Shareholder Information

Below you will find a listing of links and resources convenient to shareholders.

Annual Reports

To access our current Annual Report and prior year archives, please visit our Financial Reporting Page.

Proxy Statements

     2014       2013       2012       2011

Transfer Agent

All shareholder records are maintained by our transfer agent and registrar:

Olde Monmouth Stock Transfer Company, Inc.
200 Memorial Parkway
Atlantic Highlands, N.J. 07716

If you have a specific question, Olde Monmouth service representatives are available weekdays from 9:00 a.m. until 5:00 p.m. (Eastern time) at (732) 872-2727. If you call during non-business hours, you may leave a recorded message and a service representative will contact you.

Other useful shareholder information:

Change of Address

Please notify Olde Monmouth in writing regarding any change of address. Include your old and new addresses as well as your social security number and your account number.

Stock Transfer and Registration

Any change in the ownership or registration of an N-Viro stock certificate requires a change in the company's shareholder records as well as the cancellation of the old certificates and issuance of new ones. As transfer agent, Olde Monmouth is responsible for all stock transfer procedures, maintenance of shareholder records, cancellation and issuance of certificates.

Stock typically is transferred as the result of the sale of shares by one shareholder to another. A stockbroker generally handles these sales and purchases and arranges for the transfer of shares. Stock transfer also is required when you make a gift of stock from your personal holdings or wish to register your shares in a different name, such as after marriage. You must also transfer stock when you co-register your shares with another person or establish a trust.

In these cases, you may initiate the transfer yourself.

Changing Your Registration

To change the name (the ownership) of any of your stock certificates or to consolidate multiple accounts, you must endorse each certificate. Another method is to obtain and sign a "stock power form" which is available from your broker, bank, or Olde Monmouth and include that with your certificates.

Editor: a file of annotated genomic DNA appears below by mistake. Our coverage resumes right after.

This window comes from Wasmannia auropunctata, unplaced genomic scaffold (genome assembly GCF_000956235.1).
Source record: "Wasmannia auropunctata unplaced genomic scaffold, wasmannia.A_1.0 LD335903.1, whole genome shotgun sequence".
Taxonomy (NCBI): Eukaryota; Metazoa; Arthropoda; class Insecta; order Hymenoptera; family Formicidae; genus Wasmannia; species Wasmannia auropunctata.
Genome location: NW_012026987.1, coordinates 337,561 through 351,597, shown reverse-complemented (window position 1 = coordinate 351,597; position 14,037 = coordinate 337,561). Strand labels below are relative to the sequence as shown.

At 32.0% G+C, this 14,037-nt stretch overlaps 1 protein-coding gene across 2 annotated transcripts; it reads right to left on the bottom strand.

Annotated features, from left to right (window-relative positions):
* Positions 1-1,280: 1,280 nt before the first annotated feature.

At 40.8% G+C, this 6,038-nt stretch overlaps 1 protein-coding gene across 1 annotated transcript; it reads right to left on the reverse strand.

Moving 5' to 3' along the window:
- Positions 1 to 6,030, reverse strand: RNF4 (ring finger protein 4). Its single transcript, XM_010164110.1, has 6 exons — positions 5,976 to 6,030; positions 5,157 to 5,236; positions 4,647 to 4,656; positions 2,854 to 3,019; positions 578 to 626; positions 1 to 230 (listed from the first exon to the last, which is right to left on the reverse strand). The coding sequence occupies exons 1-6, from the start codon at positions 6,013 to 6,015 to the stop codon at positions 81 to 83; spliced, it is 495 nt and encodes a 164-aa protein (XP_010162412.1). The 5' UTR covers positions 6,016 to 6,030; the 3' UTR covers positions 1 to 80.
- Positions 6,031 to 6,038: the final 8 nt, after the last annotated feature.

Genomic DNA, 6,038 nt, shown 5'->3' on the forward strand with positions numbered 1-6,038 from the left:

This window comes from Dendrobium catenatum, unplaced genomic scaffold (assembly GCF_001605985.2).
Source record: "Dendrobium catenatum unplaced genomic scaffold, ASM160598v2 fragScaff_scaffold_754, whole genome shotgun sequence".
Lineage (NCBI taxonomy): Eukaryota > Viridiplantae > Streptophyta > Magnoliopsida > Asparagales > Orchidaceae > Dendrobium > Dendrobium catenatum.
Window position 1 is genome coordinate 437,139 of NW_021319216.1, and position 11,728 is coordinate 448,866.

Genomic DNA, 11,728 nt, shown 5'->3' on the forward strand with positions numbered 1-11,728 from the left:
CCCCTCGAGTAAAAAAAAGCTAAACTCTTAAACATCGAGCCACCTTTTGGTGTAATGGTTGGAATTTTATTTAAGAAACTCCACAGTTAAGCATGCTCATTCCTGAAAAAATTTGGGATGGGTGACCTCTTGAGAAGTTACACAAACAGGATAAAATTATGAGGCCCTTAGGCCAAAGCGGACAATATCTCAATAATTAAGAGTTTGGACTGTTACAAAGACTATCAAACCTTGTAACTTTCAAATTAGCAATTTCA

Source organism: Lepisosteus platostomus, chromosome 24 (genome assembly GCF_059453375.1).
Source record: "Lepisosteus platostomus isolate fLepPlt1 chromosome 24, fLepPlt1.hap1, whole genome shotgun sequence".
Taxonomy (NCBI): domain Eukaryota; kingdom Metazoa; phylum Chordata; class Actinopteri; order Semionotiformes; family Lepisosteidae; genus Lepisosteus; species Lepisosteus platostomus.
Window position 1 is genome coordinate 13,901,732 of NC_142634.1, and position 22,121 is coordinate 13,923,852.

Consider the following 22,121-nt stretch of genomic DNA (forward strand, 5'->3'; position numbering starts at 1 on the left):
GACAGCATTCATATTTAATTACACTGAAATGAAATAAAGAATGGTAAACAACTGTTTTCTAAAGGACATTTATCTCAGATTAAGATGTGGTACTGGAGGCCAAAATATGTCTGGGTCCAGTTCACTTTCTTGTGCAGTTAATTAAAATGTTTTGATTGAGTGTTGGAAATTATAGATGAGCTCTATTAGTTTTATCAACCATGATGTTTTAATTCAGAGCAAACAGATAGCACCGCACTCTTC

You will need to take your stock certificate or stock power form at a brokerage firm, commercial bank, trust company or any financial institution that is a member of the Securities Transfer Agents Medallion Program (STAMP). An officer of any of those participating organizations can guarantee your signature. There is usually no charge for this service. If the stock is registered to more than one person, all owners must sign the certificate or stock power form.

Once signed and guaranteed, the documents should then be sent to Olde Monmouth using registered or certified mail. Make certain you include your name(s), address, and social security number(s) of the new owner(s) on the back of the certificate or on the stock power form.

Lost or Stolen Stock Certificates

Stock certificates are valuable documents, and you should be certain they are always carefully safeguarded. We recommend keeping your certificates in a safe place, such as a bank safe deposit box. You should also maintain a detailed record (in a separate place) or each certificate's number, the number of shares you own, the cost of those shares, date of issuance, and the registration name exactly as it appears on the face of the certificate.

If a stock certificate is lost or stolen, immediately notify Olde Monmouth in writing. Include the certificate number, number of shares, date of issuance and registration name. Olde Monmouth will enter a stop payment transfer on the missing certificate. This prevents unauthorized persons from transferring your shares.

Olde Monmouth also will send to you the necessary forms to purchase a "blanket indemnity bond" to protect all concerned parties if the missing certificate returns to circulation. You will be required to pay the premium of the bond, which is typically two percent of the market value of the shares represented by the missing certificate.

Taxpayer Identification Number

The Internal Revenue Service requires a taxpayer identification number for each new stock account or when changing your registration. For most individuals, this is your social security number.